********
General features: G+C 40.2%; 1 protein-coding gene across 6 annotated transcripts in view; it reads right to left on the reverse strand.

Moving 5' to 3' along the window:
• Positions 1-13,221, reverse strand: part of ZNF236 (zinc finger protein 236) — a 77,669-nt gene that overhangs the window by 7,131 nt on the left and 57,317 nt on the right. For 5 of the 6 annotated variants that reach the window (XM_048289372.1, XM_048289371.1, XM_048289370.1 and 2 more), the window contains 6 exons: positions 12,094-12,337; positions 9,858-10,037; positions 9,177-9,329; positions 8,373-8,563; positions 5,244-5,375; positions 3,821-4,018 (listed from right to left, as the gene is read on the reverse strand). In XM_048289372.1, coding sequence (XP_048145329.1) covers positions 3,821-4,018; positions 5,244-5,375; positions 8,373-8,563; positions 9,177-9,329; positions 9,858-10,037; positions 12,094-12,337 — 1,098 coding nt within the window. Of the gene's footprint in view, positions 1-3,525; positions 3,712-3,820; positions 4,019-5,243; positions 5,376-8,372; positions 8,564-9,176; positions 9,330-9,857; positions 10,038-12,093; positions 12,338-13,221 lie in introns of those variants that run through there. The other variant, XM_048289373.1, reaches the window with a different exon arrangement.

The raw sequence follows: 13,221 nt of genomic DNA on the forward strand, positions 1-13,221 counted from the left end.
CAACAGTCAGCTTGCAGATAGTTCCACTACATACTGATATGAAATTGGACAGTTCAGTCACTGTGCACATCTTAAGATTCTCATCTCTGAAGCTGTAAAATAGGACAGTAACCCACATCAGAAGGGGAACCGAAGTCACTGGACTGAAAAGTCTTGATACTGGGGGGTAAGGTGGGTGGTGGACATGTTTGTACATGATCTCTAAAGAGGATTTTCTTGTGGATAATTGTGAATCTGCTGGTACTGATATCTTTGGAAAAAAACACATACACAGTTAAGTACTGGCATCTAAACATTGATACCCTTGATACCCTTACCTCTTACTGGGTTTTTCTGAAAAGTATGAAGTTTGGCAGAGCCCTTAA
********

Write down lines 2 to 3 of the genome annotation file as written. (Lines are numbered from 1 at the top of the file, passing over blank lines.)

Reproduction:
Moving 5' to 3' along the window:
• Positions 1-13,221, reverse strand: part of ZNF236 (zinc finger protein 236) — a 77,669-nt gene that overhangs the window by 7,131 nt on the left and 57,317 nt on the right. For 5 of the 6 annotated variants that reach the window (XM_048289372.1, XM_048289371.1, XM_048289370.1 and 2 more), the window contains 6 exons: positions 12,094-12,337; positions 9,858-10,037; positions 9,177-9,329; positions 8,373-8,563; positions 5,244-5,375; positions 3,821-4,018 (listed from right to left, as the gene is read on the reverse strand). In XM_048289372.1, coding sequence (XP_048145329.1) covers positions 3,821-4,018; positions 5,244-5,375; positions 8,373-8,563; positions 9,177-9,329; positions 9,858-10,037; positions 12,094-12,337 — 1,098 coding nt within the window. Of the gene's footprint in view, positions 1-3,525; positions 3,712-3,820; positions 4,019-5,243; positions 5,376-8,372; positions 8,564-9,176; positions 9,330-9,857; positions 10,038-12,093; positions 12,338-13,221 lie in introns of those variants that run through there. The other variant, XM_048289373.1, reaches the window with a different exon arrangement.